Visual Thinking is a Muppet sketch that originated on Sam and Friends and went on to feature in a number of appearances over the years. The concept consists of characters visualizing their thoughts with the aid of on-screen animation.
Sam and Friends
This is one of the most well known Sam and Friends scenes that shows up in most documentaries. A clip was shown on The Muppets: A Celebration of 30 Years, revealing it to have been from 1959. The entire sketch was uploaded on The Jim Henson Company's YouTube Channel. It's one of the few videos on their channel to feature Kermit, since his rights are owned by The Walt Disney Company.
Kermit and Harry would re-enact the skit as a part of the unsold 1962 pilot for Mad Mad World.
The skit was remade for an Ed Sullivan Show appearance on October 2, 1966, with Kermit as the hipster and Grump as the straight man. The sketch was performed on Ed Sullivan again on June 4, 1967, and on The Dick Cavett Show (with an updated Kermit the Frog) in 1971.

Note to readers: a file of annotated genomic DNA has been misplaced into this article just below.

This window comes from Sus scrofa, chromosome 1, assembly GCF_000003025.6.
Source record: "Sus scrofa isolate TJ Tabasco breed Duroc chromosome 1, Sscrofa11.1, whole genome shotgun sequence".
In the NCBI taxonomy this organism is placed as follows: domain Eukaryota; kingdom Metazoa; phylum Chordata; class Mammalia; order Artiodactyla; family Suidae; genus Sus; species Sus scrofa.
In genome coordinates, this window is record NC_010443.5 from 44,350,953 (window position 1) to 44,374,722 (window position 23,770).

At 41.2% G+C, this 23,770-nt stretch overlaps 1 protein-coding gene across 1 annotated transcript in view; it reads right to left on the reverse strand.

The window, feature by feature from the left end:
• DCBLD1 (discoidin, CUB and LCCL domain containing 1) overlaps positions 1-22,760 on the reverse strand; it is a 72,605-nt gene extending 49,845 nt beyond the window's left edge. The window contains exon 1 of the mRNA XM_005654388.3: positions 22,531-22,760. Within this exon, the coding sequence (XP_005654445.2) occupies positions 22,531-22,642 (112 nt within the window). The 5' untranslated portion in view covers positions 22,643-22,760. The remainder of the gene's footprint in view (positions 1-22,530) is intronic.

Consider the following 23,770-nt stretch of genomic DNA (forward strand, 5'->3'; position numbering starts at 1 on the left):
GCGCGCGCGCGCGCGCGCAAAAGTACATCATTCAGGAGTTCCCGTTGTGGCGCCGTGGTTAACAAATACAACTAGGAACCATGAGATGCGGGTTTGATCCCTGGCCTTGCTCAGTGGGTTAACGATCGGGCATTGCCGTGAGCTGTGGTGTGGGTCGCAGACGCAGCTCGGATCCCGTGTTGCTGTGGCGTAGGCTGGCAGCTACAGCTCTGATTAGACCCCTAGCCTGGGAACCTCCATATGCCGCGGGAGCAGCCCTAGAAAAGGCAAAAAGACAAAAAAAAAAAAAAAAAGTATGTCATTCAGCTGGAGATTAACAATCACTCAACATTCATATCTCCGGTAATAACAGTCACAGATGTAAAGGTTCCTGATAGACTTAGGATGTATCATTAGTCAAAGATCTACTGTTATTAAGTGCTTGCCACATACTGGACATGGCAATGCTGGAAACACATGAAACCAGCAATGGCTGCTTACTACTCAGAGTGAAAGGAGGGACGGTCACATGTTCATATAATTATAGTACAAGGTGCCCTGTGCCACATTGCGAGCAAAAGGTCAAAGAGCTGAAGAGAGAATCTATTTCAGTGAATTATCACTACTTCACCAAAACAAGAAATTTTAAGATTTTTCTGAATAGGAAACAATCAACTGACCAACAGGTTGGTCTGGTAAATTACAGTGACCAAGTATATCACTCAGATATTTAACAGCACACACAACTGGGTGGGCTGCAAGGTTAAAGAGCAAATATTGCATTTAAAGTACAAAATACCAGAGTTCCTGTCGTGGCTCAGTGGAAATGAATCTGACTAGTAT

A Sesame Street sketch from the same year featured an Anything Muppet hipster and his square foil, demonstrating a similar lesson about shapes. (EKA: Episode 0448) According to the book Children and Television: Lessons from Sesame Street, "Visual Thinking" was also the inspiration for Sesame Street’s "Speech Balloon" letter segments.
- Tough Pigs Anthology -- Hipsters and Squares (Sesame Street "Visual Thinking" transcript)